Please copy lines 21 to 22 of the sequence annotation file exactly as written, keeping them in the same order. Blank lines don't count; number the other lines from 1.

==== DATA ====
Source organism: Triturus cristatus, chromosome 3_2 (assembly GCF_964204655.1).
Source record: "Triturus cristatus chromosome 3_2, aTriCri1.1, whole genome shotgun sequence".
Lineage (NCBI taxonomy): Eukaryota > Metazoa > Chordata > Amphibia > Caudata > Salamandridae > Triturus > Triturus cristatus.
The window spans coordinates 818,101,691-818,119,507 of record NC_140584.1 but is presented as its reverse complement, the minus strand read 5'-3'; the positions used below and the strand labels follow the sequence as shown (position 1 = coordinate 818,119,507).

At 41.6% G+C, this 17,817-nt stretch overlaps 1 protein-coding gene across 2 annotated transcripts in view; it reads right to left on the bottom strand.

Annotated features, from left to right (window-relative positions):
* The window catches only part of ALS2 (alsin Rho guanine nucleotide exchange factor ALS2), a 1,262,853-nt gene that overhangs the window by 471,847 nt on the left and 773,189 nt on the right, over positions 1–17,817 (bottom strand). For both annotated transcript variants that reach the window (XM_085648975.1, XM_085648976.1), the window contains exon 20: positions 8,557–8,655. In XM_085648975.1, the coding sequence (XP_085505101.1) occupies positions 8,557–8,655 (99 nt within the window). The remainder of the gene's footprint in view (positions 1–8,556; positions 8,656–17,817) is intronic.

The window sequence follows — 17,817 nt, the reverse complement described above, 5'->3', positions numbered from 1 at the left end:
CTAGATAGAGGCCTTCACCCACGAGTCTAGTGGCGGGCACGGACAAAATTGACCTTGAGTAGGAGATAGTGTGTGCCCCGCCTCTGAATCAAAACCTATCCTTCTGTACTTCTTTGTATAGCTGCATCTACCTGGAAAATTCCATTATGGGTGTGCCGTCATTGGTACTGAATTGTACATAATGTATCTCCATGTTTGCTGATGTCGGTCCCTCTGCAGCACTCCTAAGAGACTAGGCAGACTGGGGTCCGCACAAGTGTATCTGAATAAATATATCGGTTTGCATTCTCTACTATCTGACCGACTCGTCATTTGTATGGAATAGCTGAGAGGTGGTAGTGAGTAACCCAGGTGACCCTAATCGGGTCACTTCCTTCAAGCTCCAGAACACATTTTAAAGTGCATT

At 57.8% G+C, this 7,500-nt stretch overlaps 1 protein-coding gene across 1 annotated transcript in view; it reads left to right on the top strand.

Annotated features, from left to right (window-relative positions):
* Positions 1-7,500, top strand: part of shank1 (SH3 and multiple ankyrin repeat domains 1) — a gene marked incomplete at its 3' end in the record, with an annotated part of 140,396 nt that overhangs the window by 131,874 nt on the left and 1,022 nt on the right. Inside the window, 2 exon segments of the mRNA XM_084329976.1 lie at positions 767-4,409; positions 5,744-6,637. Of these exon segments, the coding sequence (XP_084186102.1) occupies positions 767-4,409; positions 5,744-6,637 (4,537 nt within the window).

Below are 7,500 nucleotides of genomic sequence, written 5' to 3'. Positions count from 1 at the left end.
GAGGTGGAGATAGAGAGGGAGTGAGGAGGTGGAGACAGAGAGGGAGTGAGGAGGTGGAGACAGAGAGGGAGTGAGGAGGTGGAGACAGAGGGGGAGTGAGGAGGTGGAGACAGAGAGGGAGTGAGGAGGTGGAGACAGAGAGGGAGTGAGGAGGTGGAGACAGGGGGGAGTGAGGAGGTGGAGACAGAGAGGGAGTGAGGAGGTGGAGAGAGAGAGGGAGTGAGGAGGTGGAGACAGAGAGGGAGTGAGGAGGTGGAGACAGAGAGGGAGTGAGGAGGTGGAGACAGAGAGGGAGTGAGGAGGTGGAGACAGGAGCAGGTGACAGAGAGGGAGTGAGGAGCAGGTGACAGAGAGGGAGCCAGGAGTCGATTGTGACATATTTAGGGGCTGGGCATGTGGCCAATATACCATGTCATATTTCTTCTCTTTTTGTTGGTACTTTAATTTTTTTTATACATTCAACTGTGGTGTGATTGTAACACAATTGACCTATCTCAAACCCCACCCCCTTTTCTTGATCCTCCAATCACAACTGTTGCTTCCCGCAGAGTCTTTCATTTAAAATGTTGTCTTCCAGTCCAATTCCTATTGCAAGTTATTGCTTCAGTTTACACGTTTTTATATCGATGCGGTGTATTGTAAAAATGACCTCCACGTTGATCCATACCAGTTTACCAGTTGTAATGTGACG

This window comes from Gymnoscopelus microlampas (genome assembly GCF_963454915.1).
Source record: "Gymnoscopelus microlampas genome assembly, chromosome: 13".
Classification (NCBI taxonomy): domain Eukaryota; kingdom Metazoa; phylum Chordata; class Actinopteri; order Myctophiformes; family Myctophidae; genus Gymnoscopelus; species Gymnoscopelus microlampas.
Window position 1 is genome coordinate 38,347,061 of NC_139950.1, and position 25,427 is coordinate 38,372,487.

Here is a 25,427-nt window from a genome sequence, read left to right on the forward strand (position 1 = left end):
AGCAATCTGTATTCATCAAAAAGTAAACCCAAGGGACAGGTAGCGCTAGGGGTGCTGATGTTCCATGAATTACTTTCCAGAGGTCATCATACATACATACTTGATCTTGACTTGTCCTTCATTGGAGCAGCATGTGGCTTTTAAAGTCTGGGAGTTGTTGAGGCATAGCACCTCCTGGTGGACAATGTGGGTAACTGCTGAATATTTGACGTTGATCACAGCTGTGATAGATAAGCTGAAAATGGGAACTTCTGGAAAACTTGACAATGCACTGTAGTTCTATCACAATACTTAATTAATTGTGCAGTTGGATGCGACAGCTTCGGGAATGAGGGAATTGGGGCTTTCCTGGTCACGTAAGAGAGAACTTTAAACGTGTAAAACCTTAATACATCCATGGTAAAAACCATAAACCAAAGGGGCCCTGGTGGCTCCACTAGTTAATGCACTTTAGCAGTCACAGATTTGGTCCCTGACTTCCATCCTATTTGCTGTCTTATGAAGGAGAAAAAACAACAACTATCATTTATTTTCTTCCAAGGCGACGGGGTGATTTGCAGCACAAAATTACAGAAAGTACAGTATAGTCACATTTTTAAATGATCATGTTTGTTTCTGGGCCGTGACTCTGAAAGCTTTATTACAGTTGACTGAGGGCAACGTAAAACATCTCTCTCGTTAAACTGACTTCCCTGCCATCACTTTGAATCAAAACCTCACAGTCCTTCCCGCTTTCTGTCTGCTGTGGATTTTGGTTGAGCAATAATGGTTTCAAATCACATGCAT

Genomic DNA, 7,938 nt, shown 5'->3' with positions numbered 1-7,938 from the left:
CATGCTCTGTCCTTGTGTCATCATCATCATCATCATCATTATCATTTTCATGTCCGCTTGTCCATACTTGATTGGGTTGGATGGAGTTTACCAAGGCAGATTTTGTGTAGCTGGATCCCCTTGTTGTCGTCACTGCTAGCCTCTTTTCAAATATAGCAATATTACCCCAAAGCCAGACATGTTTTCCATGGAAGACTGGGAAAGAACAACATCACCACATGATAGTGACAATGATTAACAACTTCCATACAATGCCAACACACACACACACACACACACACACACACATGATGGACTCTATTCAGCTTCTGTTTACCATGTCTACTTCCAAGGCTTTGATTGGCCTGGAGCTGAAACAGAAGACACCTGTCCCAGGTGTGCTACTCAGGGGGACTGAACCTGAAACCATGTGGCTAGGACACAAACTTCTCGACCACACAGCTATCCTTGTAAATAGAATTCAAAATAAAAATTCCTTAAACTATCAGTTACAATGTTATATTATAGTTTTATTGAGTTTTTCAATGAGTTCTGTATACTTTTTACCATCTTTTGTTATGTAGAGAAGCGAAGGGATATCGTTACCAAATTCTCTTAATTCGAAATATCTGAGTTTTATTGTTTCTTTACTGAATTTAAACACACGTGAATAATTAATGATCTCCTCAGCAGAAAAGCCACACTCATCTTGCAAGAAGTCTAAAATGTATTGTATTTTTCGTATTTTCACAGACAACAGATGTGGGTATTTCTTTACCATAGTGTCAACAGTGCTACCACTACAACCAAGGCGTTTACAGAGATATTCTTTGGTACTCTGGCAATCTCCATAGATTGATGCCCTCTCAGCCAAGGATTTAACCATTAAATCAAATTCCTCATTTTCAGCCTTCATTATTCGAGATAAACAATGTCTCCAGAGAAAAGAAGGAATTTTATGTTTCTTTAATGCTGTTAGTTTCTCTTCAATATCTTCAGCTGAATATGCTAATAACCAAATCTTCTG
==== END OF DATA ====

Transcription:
Genomic DNA, 7,938 nt, shown 5'->3' with positions numbered 1-7,938 from the left:
CATGCTCTGTCCTTGTGTCATCATCATCATCATCATCATTATCATTTTCATGTCCGCTTGTCCATACTTGATTGGGTTGGATGGAGTTTACCAAGGCAGATTTTGTGTAGCTGGATCCCCTTGTTGTCGTCACTGCTAGCCTCTTTTCAAATATAGCAATATTACCCCAAAGCCAGACATGTTTTCCATGGAAGACTGGGAAAGAACAACATCACCACATGATAGTGACAATGATTAACAACTTCCATACAATGCCAACACACACACACACACACACACACACACACATGATGGACTCTATTCAGCTTCTGTTTACCATGTCTACTTCCAAGGCTTTGATTGGCCTGGAGCTGAAACAGAAGACACCTGTCCCAGGTGTGCTACTCAGGGGGACTGAACCTGAAACCATGTGGCTAGGACACAAACTTCTCGACCACACAGCTATCCTTGTAAATAGAATTCAAAATAAAAATTCCTTAAACTATCAGTTACAATGTTATATTATAGTTTTATTGAGTTTTTCAATGAGTTCTGTATACTTTTTACCATCTTTTGTTATGTAGAGAAGCGAAGGGATATCGTTACCAAATTCTCTTAATTCGAAATATCTGAGTTTTATTGTTTCTTTACTGAATTTAAACACACGTGAATAATTAATGATCTCCTCAGCAGAAAAGCCACACTCATCTTGCAAGAAGTCTAAAATGTATTGTATTTTTCGTATTTTCACAGACAACAGATGTGGGTATTTCTTTACCATAGTGTCAACAGTGCTACCACTACAACCAAGGCGTTTACAGAGATATTCTTTGGTACTCTGGCAATCTCCATAGATTGATGCCCTCTCAGCCAAGGATTTAACCATTAAATCAAATTCCTCATTTTCAGCCTTCATTATTCGAGATAAACAATGTCTCCAGAGAAAAGAAGGAATTTTATGTTTCTTTAATGCTGTTAGTTTCTCTTCAATATCTTCAGCTGAATATGCTAATAACCAAATCTTCTG